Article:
British International Investment

How do we get capital to African SMEs to build a sustainable recovery?

This blog is part of an on-going series from CDC’s CEO Nick O’Donohoe providing context to CDC’s work and the issues which impact it.


Why does CDC care about SMEs? Formal SMEs contribute up to 40% of national income in emerging economies, according to the World Bank, yet they suffer from a lack of access to finance. These businesses are critically important if we are to support economies across the continent to not only recover from the COVID pandemic but to build future-proof sustainable and inclusive markets. But they need capital in order to survive.

CDC has been investing in SMEs in Africa for over 60 years – we first established the Development Finance Co Ltd in Nigeria in 1958 to focus on encouraging smaller business. Today, we know that our most effective way of getting capital to this size of business is through investment funds and banks. So, we invest in such partner institutions, which are based in our focus regions and countries and well placed to invest in businesses with the greatest potential for impact.

But more needs to be done if we’re going to see a real increase in investment into African businesses, particularly smaller businesses. I have said before that opportunity, not need, motivates capital and as we begin to face a long recovery from COVID, this reality is thrown into even harsher light.

We cannot blame COVID alone for the current funding gap. Prior to the pandemic, investment flows into Africa fell below where we need them to be if we are to reach the Global Goals by the 2030 target, despite progress. While 2018 saw foreign direct investment (FDI) into Africa rise by 11 per cent to $46 billion, in 2019 FDI into the continent declined 10 per cent. Those levels are predicted to fall by 25 per cent this year, exacerbated by low commodity prices.

The outlook for private equity fundraising isn’t much better. Unlike FDI, private equity fundraising increased in 2019, climbing 40 per cent to $3.8 billion, but the first half of this year saw just $0.5 billion raised. In addition, over the past three years the annual value of private equity deals on the continent has fallen year-on-year. This is a stark warning to those of us who work for the economic development of the continent.

Large financial institutions are pulling back from Africa. Since the global financial crisis, higher capital costs and increased compliance requirements are making Africa much more expensive for international banks. That is having a big impact on the availability of risk capital. The vast majority of global banking firms active in Africa have withdrawn or significantly reduced their operations.

Local African banking institutions have not filled the gap. Furthermore at times of uncertainty and economic instability, they are more likely to channel capital towards big business or government, rather than SMEs.

And while the rise of impact investing has been heralded as a new capitalism, not nearly enough of this type of investment is being committed to Africa, where it could make the biggest difference. The Global Impact Investor’s Network’s 2020 survey highlighted that only around 21 per cent of impact investment assets are being directed to sub-Saharan Africa, and many major impact investors have either limited or no funds on the continent.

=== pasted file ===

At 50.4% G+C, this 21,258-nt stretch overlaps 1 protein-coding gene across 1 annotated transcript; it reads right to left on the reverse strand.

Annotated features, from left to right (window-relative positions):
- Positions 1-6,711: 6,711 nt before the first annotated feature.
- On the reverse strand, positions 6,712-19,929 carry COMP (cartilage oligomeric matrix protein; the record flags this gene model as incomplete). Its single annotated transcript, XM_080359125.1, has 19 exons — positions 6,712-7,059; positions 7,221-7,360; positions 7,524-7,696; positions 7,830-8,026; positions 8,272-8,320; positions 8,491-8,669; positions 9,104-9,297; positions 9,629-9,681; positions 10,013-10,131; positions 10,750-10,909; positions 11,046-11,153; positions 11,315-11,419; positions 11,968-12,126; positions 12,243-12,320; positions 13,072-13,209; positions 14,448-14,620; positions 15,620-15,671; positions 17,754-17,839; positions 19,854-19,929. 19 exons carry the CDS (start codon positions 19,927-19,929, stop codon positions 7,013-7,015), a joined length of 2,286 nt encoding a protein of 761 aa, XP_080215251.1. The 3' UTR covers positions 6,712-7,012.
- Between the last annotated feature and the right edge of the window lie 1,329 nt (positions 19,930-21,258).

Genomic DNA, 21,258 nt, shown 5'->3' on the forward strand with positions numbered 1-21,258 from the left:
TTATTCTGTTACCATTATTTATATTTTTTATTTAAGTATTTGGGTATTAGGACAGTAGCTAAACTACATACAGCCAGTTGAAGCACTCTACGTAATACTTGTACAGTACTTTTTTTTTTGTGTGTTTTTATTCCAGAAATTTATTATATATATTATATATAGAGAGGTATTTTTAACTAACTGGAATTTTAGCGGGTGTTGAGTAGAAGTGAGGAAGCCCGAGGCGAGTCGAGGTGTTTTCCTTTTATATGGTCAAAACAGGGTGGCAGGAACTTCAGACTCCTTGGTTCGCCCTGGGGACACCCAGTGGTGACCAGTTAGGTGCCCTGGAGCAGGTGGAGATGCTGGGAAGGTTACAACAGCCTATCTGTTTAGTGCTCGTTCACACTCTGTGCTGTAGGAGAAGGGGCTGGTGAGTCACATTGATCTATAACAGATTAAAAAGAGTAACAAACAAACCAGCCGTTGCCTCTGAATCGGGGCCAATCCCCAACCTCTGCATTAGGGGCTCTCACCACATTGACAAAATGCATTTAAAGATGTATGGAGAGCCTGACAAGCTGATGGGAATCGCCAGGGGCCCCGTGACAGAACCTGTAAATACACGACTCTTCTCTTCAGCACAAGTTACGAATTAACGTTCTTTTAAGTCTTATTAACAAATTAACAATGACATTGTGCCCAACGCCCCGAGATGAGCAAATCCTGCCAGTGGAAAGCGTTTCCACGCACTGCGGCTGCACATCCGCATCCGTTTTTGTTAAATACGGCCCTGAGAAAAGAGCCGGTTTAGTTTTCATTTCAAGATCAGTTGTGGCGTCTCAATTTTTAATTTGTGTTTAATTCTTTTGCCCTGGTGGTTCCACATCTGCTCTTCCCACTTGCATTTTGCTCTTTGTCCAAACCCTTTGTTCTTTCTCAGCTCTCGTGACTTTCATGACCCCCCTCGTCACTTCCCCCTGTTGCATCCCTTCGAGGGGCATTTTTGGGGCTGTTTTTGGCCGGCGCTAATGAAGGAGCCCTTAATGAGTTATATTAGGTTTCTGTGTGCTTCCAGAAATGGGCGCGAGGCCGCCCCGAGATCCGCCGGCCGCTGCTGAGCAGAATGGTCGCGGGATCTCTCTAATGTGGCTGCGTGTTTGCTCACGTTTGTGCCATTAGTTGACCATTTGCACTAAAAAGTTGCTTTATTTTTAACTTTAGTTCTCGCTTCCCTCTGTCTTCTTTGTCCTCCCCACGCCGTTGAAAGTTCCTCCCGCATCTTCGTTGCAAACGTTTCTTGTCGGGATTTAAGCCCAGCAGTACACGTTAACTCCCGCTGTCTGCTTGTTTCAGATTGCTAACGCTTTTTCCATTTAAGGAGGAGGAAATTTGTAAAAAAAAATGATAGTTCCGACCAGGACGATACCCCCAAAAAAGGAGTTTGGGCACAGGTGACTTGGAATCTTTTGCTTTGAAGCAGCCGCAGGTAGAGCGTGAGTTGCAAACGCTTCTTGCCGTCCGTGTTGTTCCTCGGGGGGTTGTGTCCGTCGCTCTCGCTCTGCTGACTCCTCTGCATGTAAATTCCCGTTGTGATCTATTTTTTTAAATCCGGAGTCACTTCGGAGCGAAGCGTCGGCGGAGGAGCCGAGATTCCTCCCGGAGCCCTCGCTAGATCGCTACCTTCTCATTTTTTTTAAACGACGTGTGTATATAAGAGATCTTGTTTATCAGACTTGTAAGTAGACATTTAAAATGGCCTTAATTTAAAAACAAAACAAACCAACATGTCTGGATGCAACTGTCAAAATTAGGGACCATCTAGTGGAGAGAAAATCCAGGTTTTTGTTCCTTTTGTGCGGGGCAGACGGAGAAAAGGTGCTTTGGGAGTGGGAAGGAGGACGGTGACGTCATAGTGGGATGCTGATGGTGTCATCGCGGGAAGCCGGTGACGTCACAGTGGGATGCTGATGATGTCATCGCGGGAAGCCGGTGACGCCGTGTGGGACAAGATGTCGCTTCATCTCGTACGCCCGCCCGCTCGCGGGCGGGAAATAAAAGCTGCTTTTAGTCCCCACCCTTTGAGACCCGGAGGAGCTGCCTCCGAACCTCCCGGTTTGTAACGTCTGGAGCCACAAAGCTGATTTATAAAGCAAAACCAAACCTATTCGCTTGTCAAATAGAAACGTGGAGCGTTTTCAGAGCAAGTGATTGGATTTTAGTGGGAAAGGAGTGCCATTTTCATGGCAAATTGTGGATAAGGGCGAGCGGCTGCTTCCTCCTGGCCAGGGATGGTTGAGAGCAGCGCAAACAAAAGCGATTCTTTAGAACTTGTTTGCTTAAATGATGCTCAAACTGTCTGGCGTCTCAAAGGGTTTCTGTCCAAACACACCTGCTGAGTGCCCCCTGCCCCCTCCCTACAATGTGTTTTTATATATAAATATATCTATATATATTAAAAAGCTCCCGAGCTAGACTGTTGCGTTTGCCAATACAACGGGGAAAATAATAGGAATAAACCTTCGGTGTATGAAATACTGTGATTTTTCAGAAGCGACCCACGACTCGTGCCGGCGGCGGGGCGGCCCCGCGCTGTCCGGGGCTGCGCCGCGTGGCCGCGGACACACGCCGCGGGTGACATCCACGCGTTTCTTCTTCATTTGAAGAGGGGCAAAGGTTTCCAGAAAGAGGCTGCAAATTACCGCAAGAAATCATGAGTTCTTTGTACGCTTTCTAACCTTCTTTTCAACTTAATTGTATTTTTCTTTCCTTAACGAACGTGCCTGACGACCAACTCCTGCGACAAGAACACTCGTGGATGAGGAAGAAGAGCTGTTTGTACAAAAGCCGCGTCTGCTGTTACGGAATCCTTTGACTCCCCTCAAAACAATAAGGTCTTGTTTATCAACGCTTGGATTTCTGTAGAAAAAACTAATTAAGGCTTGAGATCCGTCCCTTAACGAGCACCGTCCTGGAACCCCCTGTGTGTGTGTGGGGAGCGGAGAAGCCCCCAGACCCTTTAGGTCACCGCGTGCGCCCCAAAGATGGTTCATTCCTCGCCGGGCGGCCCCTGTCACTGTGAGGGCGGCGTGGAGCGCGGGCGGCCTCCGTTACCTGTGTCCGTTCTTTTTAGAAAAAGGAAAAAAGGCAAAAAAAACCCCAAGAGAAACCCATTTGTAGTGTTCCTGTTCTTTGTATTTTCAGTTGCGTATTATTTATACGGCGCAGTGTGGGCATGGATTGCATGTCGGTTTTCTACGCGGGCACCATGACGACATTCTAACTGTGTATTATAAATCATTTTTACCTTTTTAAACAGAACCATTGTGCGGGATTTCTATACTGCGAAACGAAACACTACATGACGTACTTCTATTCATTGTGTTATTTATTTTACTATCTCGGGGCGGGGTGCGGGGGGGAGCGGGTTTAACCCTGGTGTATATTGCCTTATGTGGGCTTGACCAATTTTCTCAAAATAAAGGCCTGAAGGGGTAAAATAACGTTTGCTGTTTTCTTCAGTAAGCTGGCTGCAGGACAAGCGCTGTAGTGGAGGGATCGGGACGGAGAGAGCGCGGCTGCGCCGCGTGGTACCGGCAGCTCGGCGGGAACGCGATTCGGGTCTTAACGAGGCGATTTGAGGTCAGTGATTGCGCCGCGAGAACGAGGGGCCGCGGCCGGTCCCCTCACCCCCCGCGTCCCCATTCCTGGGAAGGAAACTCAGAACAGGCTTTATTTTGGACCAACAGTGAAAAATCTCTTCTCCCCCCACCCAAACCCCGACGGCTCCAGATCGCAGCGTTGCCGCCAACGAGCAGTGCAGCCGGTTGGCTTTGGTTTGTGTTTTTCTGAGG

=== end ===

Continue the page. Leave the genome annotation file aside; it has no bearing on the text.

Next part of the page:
I don’t pretend to suggest getting capital to where it can have the greatest impact is easy. Even those investors with an impact mandate need to achieve those goals in a way that is both prudent and achieves sufficient scale.

That’s why I believe solutions to reducing the current liquidity should be approached where possible with the three ‘Ss’ in mind; speed, scale and simplicity. At CDC our focus this year, in response to the impact of COVID, has been to ask ourselves those three questions: what can we do quickly, what can we do in size to make a difference, and what can we do that is relatively simple?

We’ve found trade finance to be one example of a simple and effective tool to support financial stability with systemic liquidity. It enables us to provide the kind of support businesses need to overcome short-term liquidity constraints, to keep them going and protect jobs without taking on leverage in a crisis. While trade finance isn’t a new product, it’s tried and tested. By working with banking partners impact investors can easily scale the reach of their capital.

It is also not just for use in a crisis, as our Deputy Chief Investment Officer Yasemin Lamy articulated in a recent article for Impact Alpha. It’s a product with relatively low risk that carries a historically low default rate. The opportunity for partnerships adds to its attractiveness. While bank facilities allow for sizeable commitments, impact investors looking to work on a smaller, more targeted scale can partner with newer businesses in trade-tech or fin-tech.

I believe that focusing on these three ‘Ss’ of speed, scale and simplicity will give impact investors the best chance to not only make a difference to lives and businesses across Africa, but to find exciting opportunities to invest in African businesses. Being innovative in finance is critical to finding solutions for the biggest development challenges but this can often mean adapting existing tools which can facilitate the greatest impact.


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